After reading The Cat in the Hat aloud to the circle of first graders around her, Faith Powell ’18 asked, “Would you have told your parents if the Cat in the Hat came and made a mess in your house?”
Several hands went up, and each student took time to carefully explain his or her position on the matter. Reactions were mixed, and the students deliberated by telling personal stories or offering humorous anecdotes involving their pets. Finally, one boy surmised, “I would’ve told mine because it’s always good to tell the truth.”
This kind of thoughtful discussion was the goal for Randolph’s new Philosophy for Children program at James River Day School this spring. Created by Powell and Kaija Mortensen, a Randolph philosophy professor, the weekly sessions were designed to introduce philosophical concepts to children at an early age. One of the hallmarks of the program was “Philosophy Rules,” a document that helped guide the conversation and reminded the students to listen to and respect each other’s opinions.
“If you look at today’s world, people don’t know how to respectfully disagree with each other,” Powell said. “If you turn on any given newscast, people completely shut down other’s opinions without actually listening to what they’re saying. Philosophy is a good practice because it teaches you how to listen first and then respond in a respectful, helpful way.”
The program, Mortensen added, has a plethora of positive effects on young children.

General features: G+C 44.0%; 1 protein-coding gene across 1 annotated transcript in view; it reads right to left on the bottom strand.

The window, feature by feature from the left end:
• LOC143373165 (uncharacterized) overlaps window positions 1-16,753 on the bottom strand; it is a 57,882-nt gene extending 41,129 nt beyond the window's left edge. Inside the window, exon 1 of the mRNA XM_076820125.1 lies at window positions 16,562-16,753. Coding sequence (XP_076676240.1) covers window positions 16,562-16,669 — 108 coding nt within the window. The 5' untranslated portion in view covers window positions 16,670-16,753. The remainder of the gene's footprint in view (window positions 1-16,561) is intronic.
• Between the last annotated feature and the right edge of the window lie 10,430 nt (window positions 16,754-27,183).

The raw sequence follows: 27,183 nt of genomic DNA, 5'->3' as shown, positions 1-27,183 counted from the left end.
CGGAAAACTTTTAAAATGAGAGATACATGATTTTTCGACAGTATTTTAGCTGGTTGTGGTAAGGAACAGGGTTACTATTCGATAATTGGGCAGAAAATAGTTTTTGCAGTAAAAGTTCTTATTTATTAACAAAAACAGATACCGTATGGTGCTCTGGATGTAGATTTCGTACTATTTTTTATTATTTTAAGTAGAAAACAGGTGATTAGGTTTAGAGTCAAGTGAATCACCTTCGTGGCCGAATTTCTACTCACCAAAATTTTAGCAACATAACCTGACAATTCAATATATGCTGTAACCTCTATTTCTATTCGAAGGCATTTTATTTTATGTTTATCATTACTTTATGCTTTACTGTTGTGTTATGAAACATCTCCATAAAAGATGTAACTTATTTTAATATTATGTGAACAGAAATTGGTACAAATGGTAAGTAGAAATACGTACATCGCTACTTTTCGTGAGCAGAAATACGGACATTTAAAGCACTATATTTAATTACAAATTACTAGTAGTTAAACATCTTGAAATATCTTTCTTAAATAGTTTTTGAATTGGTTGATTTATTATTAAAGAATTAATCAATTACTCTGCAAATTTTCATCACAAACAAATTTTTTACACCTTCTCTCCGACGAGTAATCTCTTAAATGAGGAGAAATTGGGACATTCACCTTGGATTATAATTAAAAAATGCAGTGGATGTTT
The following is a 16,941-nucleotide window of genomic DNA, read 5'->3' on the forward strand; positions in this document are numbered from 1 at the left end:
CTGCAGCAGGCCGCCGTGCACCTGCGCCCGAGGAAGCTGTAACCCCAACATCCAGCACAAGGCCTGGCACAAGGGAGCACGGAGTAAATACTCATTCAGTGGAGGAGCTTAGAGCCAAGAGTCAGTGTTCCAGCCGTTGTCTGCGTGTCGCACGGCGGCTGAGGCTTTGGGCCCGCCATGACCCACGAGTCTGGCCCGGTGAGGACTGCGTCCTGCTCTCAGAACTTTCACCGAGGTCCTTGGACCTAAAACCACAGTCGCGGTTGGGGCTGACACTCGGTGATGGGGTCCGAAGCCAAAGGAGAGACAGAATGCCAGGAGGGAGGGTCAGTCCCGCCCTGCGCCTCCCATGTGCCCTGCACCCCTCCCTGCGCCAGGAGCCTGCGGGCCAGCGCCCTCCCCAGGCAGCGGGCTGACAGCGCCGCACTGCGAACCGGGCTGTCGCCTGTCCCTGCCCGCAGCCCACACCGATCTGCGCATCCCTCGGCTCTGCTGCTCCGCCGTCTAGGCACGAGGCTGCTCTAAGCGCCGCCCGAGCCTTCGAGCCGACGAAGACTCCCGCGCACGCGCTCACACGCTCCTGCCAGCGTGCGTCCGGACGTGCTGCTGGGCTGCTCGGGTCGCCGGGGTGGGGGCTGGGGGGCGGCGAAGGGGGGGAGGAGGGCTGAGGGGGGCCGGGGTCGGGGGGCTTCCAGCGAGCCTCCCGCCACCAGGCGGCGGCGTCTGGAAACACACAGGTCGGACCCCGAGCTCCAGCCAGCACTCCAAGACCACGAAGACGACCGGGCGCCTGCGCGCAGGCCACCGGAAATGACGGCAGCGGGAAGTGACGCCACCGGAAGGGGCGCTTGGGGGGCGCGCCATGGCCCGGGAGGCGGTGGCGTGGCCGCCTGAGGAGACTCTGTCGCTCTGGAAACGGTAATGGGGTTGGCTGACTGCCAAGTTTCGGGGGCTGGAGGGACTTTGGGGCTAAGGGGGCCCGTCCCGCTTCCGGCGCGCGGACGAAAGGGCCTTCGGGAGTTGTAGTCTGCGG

“The phrase, ‘kids say the darndest things,’ partially comes from the fact that kids have the creativity and imagination to create and contemplate thoughts that have boggled the minds of thinkers for centuries,” Mortensen said. “Children at this age may not be mature enough to have debates, so what better time to teach them?”
Several other philosophy majors, including Tristina Balsamo ’19, Lydia Hamd ’18, and Meredith Alwine ’20, helped lead the sessions. Balsamo loved breaking down complex philosophical concepts into terms the students would understand.
“I love, love, love kids, and I want to be a college professor when I get older, so I thought it would be a good opportunity to teach people things that are really hard to grasp,” she said. “You don’t want to give them that initial idea that philosophy is really hard and complicated. Reaching them at a young age and being able to teach really important concepts is what drew me to this the most, and I’ve definitely learned a lot from it.”Tags: comparative philosophy, Kaija Mortensen, philosophy, Tristina Balsamo '18, Vita 2018 July, Vita Vol. 1 No. 4